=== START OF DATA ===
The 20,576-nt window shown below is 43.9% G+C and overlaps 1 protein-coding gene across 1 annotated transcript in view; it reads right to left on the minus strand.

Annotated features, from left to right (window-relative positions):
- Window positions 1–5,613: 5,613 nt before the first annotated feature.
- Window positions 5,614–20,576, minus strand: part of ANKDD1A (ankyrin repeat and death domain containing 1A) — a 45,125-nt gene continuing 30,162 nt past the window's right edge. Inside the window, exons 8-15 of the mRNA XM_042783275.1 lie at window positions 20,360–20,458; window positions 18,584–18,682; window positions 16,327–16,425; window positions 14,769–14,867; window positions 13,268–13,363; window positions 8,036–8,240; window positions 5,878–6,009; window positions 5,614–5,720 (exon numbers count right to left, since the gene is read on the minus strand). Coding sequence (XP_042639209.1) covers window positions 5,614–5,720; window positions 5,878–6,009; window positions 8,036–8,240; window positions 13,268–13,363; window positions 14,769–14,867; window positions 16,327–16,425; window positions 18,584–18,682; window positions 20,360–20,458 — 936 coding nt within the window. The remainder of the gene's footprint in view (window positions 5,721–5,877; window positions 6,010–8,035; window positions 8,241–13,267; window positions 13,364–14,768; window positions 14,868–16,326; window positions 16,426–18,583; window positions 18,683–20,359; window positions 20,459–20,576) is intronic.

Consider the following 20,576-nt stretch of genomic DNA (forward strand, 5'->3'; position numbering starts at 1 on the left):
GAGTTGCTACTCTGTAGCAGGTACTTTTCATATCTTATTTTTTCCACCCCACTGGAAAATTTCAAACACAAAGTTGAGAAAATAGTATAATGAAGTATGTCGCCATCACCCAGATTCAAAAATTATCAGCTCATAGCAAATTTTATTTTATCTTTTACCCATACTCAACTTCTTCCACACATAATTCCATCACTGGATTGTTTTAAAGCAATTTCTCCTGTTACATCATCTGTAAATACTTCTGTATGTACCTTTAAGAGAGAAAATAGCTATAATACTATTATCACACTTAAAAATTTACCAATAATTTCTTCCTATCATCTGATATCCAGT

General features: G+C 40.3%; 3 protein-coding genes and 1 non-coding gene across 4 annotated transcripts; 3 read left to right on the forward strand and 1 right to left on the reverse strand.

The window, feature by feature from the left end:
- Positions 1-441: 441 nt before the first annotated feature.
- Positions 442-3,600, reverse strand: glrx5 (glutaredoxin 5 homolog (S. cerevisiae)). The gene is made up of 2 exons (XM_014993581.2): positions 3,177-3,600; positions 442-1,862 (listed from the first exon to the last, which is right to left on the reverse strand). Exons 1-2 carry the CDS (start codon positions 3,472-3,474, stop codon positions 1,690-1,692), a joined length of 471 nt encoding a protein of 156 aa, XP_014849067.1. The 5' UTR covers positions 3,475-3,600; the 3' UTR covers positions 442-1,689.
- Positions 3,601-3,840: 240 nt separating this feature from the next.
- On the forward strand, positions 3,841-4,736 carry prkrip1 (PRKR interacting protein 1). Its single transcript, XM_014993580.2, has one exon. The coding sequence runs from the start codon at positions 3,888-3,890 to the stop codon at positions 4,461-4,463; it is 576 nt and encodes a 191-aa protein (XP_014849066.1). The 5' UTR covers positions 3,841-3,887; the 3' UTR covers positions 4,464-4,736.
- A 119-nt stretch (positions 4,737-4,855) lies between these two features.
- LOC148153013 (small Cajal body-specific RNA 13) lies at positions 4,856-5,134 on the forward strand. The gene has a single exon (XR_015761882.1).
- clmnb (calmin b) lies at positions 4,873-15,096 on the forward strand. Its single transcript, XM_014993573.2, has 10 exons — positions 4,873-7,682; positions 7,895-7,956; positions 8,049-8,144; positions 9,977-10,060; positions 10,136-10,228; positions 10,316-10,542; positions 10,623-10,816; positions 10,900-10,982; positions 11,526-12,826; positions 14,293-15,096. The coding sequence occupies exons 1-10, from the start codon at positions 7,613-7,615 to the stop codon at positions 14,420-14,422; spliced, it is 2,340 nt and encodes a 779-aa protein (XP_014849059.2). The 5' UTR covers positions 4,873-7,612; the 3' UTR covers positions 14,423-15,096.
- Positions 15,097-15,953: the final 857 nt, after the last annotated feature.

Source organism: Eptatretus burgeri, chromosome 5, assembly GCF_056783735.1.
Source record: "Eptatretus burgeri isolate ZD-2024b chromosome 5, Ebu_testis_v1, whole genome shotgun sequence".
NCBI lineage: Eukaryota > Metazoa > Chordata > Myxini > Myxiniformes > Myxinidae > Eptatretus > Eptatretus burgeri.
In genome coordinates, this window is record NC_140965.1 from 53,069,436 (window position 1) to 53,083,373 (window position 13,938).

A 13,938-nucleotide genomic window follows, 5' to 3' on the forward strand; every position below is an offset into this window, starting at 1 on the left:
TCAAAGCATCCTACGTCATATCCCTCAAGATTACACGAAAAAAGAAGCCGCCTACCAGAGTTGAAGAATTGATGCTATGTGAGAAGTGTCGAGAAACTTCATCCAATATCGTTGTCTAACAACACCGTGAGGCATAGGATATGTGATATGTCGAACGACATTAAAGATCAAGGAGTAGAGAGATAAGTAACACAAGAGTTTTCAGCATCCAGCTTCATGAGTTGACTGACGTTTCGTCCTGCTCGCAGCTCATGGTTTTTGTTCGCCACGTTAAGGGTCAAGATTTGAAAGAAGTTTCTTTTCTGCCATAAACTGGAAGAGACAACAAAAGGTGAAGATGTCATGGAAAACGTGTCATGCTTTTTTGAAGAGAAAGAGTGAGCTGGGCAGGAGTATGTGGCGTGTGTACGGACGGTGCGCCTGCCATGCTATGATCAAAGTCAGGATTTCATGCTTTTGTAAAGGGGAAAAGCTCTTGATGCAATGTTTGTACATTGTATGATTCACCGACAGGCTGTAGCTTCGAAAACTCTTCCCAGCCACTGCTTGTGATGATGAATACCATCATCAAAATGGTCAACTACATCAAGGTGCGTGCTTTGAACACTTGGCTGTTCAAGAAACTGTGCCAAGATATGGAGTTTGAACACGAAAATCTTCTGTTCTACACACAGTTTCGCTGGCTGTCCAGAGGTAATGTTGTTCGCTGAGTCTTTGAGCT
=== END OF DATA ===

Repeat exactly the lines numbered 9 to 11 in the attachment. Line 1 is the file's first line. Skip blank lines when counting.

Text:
- Positions 1-441: 441 nt before the first annotated feature.
- Positions 442-3,600, reverse strand: glrx5 (glutaredoxin 5 homolog (S. cerevisiae)). The gene is made up of 2 exons (XM_014993581.2): positions 3,177-3,600; positions 442-1,862 (listed from the first exon to the last, which is right to left on the reverse strand). Exons 1-2 carry the CDS (start codon positions 3,472-3,474, stop codon positions 1,690-1,692), a joined length of 471 nt encoding a protein of 156 aa, XP_014849067.1. The 5' UTR covers positions 3,475-3,600; the 3' UTR covers positions 442-1,689.
- Positions 3,601-3,840: 240 nt separating this feature from the next.